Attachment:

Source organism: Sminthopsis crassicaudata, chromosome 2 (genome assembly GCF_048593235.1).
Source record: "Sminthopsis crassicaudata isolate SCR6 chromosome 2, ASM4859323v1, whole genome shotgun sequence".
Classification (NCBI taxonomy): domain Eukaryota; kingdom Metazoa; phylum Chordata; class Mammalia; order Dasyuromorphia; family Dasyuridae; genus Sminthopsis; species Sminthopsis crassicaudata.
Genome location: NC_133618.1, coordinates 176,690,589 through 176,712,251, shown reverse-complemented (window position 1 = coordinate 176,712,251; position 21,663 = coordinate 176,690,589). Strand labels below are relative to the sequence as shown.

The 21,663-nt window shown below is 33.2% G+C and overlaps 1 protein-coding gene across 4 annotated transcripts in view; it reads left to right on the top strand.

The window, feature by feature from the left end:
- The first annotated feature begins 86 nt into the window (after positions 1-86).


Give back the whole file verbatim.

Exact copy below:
Source organism: Sminthopsis crassicaudata, chromosome 2 (genome assembly GCF_048593235.1).
Source record: "Sminthopsis crassicaudata isolate SCR6 chromosome 2, ASM4859323v1, whole genome shotgun sequence".
Classification (NCBI taxonomy): domain Eukaryota; kingdom Metazoa; phylum Chordata; class Mammalia; order Dasyuromorphia; family Dasyuridae; genus Sminthopsis; species Sminthopsis crassicaudata.
Genome location: NC_133618.1, coordinates 176,690,589 through 176,712,251, shown reverse-complemented (window position 1 = coordinate 176,712,251; position 21,663 = coordinate 176,690,589). Strand labels below are relative to the sequence as shown.

The 21,663-nt window shown below is 33.2% G+C and overlaps 1 protein-coding gene across 4 annotated transcripts in view; it reads left to right on the top strand.

The window, feature by feature from the left end:
- The first annotated feature begins 86 nt into the window (after positions 1-86).